Today, the Fort Vancouver Commemorative Silver Half Dollar Coin remembers the adventures of John Ball in September 1832.
John Ball (1794 – 1884) was a settler, educator, lawyer and member of the Michigan State Legislature, but he was an adventurer as well.
In 1832, he joined Nathaniel Jarvis Wyeth’s first expedition and traveled to the Oregon Country.
The Oregon Historical Quarterly, Volume III, from March 1902 – December 1902, included an article Across the Continent Seventy Years Ago (compiled from the papers of John Ball) by Kate N. B. Powers.
An excerpt tells of his September 1832 adventures:
We were now at what I knew was the headwaters of the Owyhee River, then supposed to be the eastern boundary of Oregon. We continued down this canyon of burnt granite, mica, slate, etc., for several days, and saw many curious things. In one case there was a stone resting on a column as if just balanced there. We then traveled northwest over a very even plain, with some sagebrush, but saw water only once.
September 1 —Some thirty miles from the stream, there was a kind of well in the rocks. Snowy mountains were visible to the north, and country descended in that direction. We encamped on the plain, the Owyhee being a thousand feet below us.
The rocks appeared like a burnt brick kiln. We saw some Indian with dried fish, and bought some, then ascended the bluffs on the west.
We saw horses’ tracks down the steep bluffs, which with difficulty we descended, to our joy to quench our thirst and that of our horses.
September 9 — We visited a large Indian encampment or village. They were fishing. Their ingenious mode was very interesting.
The stream was shallow. They built a fence across it near its mouth (we were now at the mouth of the Owyhee). Then leaving some distance above they made a weir at one side so that the fish coming down or coming up would go in, but were unable to find their way out. Then they speared them.
Their spears were made having a bone point with a socket that fitted into a shaft or pole, and a hole was drilled through the bone point by which a string tied it to the shaft.
At sun rise a signal was given by their chief: they all rushed from both sides into the stream, struck the salmon with their spears, and in each case the point would come off, but being fastened to the shaft by a string, the fish were easily towed ashore.
The chief of this village accompanied us down the stream six miles. I here lost my hatchet, given me by Doctor Brinsmaide of Troy, New York.
We reached the Lewis River September 10, and continued down the river, trapping wherever we saw signs of the beavers.
September 17 — We had some fresh fish boiled in baskets, the water being kept boiling by hot stones. For a day we went up a creek from the southwest trapping.
Our horses were cut loose at night by the Indians, and my camlet cloak was stolen. As a general rule, the Indians were kind and friendly, and would make us presents of food, but they could not forego the attempt to steal our horses (of which we had two to each man) any more than a negro can leave a hen roost alone.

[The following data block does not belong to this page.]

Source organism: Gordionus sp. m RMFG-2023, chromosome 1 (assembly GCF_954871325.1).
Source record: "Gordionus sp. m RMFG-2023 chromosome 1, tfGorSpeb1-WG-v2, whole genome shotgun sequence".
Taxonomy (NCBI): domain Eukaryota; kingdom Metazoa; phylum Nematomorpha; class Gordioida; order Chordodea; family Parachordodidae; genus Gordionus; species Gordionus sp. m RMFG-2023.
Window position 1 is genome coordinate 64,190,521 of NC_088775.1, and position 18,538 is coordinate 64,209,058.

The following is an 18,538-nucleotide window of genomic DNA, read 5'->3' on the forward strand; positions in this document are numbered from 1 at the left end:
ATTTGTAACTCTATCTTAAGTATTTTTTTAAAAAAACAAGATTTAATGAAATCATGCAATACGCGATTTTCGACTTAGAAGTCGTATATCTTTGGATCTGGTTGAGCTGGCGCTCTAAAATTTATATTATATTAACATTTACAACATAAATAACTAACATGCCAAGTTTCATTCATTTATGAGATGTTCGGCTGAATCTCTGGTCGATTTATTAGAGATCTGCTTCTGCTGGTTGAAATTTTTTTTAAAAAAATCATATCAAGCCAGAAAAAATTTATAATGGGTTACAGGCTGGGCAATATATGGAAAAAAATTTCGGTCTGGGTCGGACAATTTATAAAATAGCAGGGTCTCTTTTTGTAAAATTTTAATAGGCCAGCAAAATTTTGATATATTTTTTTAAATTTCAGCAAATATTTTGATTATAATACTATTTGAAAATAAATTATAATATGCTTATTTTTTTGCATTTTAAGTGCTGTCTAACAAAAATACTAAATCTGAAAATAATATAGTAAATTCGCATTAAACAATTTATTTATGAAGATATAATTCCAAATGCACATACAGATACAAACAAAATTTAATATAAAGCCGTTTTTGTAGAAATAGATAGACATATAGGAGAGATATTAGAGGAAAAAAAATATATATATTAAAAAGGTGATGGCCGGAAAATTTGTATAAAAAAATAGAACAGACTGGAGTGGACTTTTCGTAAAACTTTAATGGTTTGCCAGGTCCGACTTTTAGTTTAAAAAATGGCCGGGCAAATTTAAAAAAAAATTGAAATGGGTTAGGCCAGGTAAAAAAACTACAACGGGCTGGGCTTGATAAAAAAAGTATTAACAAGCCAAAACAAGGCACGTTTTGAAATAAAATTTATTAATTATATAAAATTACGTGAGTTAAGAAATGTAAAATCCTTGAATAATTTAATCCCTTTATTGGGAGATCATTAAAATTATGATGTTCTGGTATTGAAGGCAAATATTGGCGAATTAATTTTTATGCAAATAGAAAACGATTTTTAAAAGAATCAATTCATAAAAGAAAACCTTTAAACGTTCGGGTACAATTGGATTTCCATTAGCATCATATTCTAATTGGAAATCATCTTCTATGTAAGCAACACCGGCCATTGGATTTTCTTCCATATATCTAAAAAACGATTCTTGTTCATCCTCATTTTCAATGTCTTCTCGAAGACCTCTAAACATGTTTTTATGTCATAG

The Indians we met were Shoshones or the Pallotipallos, or Flatheads, so called from the fact that the foreheads of all members of the tribe are flattened during infancy. The operation is performed by tying boards hewn to proper shape for the purpose, which compress the head, one being placed against the forehead and tied to another at the back, on which the infant is placed. The more the head is misshaped the greater the supposed beauty.
September 20 — We met Mr. Sublette and Mr. Frap. They went to the southwest. There was little timber in this region. When two or three of us went up trapping, we tied our horses’ halters to our arms at night, so as to be sure not to lose them.
We traveled slowly, trapping on the streams coming from the west. At last we got tired, not having good luck, and the fish being bad.
We tried to make the Indians understand that we wanted to go to Walla Walla. That being the only word in common between us, the conversation had to be by signs.
An Indian drew a map on the sand; one sign meant river, making a motion of paddling; another the trail, by pointing to a horse.
We understood that we were to keep down the river three sleeps (laying his head on his hand and shutting his eyes three times) thus giving us to understand we were to go by day, and if we whipped up, could cover the ground in two days.
There the river went into the mountains, and we were to go over these mountains, and sleep; then another range, and sleep; then making a sign of a plain, then two more sleeps, and then Walla Walla.
I was quite confident I understood him, if it was by signs. It proved as he said, and was a great help to us.
Lewis and Clark speak of the destitute condition of these Flathead Indians.
Not knowing just where we were, and not taking the precaution to buy a supply of dried fish, and meeting no more Indians, we soon got short of food.
We made some thirty miles a day some days over the prairie, for when we arrived at the mountains we were in a sad plight.
We were thoroughly exhausted by hard travel and the horses were no better.
By the end of October the party arrived at Fort Vancouver where Mr. Ball stayed for several months before his wanderlust took him on another adventure.
The Fort Vancouver Commemorative Silver Half Dollar Coin shows with a portrait of John Ball—adventurer, teacher, lawyer, farmer, businessman, politician.